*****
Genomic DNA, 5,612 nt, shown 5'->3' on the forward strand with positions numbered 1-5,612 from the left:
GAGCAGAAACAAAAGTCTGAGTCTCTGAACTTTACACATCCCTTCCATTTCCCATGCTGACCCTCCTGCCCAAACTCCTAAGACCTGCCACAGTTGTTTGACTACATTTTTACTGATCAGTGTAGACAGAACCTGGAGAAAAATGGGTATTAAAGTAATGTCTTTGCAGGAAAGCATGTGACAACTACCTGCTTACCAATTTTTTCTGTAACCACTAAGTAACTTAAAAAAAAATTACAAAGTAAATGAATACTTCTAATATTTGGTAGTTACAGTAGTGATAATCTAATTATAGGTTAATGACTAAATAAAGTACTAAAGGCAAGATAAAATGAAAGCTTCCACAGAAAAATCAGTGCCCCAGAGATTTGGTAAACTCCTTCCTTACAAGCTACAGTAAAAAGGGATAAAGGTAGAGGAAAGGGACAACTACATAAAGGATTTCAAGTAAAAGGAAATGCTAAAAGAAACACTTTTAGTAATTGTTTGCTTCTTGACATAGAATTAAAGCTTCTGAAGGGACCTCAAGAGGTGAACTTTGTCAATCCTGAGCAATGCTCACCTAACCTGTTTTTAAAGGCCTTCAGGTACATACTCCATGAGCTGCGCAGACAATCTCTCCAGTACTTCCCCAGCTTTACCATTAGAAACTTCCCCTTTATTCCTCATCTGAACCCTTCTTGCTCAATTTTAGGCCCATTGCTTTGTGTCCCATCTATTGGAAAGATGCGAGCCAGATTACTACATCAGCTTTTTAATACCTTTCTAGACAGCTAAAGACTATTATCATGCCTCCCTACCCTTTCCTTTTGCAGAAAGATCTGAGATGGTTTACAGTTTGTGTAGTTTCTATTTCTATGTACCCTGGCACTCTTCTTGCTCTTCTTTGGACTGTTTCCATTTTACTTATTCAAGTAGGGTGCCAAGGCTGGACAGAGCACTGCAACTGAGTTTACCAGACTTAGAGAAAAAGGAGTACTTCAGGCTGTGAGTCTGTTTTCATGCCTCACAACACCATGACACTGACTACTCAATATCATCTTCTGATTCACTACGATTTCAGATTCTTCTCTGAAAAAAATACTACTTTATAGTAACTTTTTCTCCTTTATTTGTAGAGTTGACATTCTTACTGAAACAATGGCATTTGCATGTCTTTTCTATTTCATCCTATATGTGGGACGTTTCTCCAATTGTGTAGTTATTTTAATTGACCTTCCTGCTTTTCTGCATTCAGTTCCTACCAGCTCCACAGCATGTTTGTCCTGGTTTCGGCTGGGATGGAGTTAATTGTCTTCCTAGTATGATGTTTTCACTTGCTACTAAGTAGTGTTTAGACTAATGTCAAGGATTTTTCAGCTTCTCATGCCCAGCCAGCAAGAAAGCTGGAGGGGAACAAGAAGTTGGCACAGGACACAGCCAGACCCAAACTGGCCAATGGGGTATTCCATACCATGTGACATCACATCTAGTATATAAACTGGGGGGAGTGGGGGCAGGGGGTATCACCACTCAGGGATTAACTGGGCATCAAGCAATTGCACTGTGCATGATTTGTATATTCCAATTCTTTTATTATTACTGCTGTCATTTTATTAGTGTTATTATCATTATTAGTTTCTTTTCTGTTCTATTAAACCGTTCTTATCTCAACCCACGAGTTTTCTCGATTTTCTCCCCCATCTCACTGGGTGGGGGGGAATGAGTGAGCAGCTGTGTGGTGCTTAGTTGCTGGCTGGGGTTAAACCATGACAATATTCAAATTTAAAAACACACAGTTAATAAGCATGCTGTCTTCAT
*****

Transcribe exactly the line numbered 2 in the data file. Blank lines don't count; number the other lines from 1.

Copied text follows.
GAGCAGAAACAAAAGTCTGAGTCTCTGAACTTTACACATCCCTTCCATTTCCCATGCTGACCCTCCTGCCCAAACTCCTAAGACCTGCCACAGTTGTTTGACTACATTTTTACTGATCAGTGTAGACAGAACCTGGAGAAAAATGGGTATTAAAGTAATGTCTTTGCAGGAAAGCATGTGACAACTACCTGCTTACCAATTTTTTCTGTAACCACTAAGTAACTTAAAAAAAAATTACAAAGTAAATGAATACTTCTAATATTTGGTAGTTACAGTAGTGATAATCTAATTATAGGTTAATGACTAAATAAAGTACTAAAGGCAAGATAAAATGAAAGCTTCCACAGAAAAATCAGTGCCCCAGAGATTTGGTAAACTCCTTCCTTACAAGCTACAGTAAAAAGGGATAAAGGTAGAGGAAAGGGACAACTACATAAAGGATTTCAAGTAAAAGGAAATGCTAAAAGAAACACTTTTAGTAATTGTTTGCTTCTTGACATAGAATTAAAGCTTCTGAAGGGACCTCAAGAGGTGAACTTTGTCAATCCTGAGCAATGCTCACCTAACCTGTTTTTAAAGGCCTTCAGGTACATACTCCATGAGCTGCGCAGACAATCTCTCCAGTACTTCCCCAGCTTTACCATTAGAAACTTCCCCTTTATTCCTCATCTGAACCCTTCTTGCTCAATTTTAGGCCCATTGCTTTGTGTCCCATCTATTGGAAAGATGCGAGCCAGATTACTACATCAGCTTTTTAATACCTTTCTAGACAGCTAAAGACTATTATCATGCCTCCCTACCCTTTCCTTTTGCAGAAAGATCTGAGATGGTTTACAGTTTGTGTAGTTTCTATTTCTATGTACCCTGGCACTCTTCTTGCTCTTCTTTGGACTGTTTCCATTTTACTTATTCAAGTAGGGTGCCAAGGCTGGACAGAGCACTGCAACTGAGTTTACCAGACTTAGAGAAAAAGGAGTACTTCAGGCTGTGAGTCTGTTTTCATGCCTCACAACACCATGACACTGACTACTCAATATCATCTTCTGATTCACTACGATTTCAGATTCTTCTCTGAAAAAAATACTACTTTATAGTAACTTTTTCTCCTTTATTTGTAGAGTTGACATTCTTACTGAAACAATGGCATTTGCATGTCTTTTCTATTTCATCCTATATGTGGGACGTTTCTCCAATTGTGTAGTTATTTTAATTGACCTTCCTGCTTTTCTGCATTCAGTTCCTACCAGCTCCACAGCATGTTTGTCCTGGTTTCGGCTGGGATGGAGTTAATTGTCTTCCTAGTATGATGTTTTCACTTGCTACTAAGTAGTGTTTAGACTAATGTCAAGGATTTTTCAGCTTCTCATGCCCAGCCAGCAAGAAAGCTGGAGGGGAACAAGAAGTTGGCACAGGACACAGCCAGACCCAAACTGGCCAATGGGGTATTCCATACCATGTGACATCACATCTAGTATATAAACTGGGGGGAGTGGGGGCAGGGGGTATCACCACTCAGGGATTAACTGGGCATCAAGCAATTGCACTGTGCATGATTTGTATATTCCAATTCTTTTATTATTACTGCTGTCATTTTATTAGTGTTATTATCATTATTAGTTTCTTTTCTGTTCTATTAAACCGTTCTTATCTCAACCCACGAGTTTTCTCGATTTTCTCCCCCATCTCACTGGGTGGGGGGGAATGAGTGAGCAGCTGTGTGGTGCTTAGTTGCTGGCTGGGGTTAAACCATGACAATATTCAAATTTAAAAACACACAGTTAATAAGCATGCTGTCTTCAT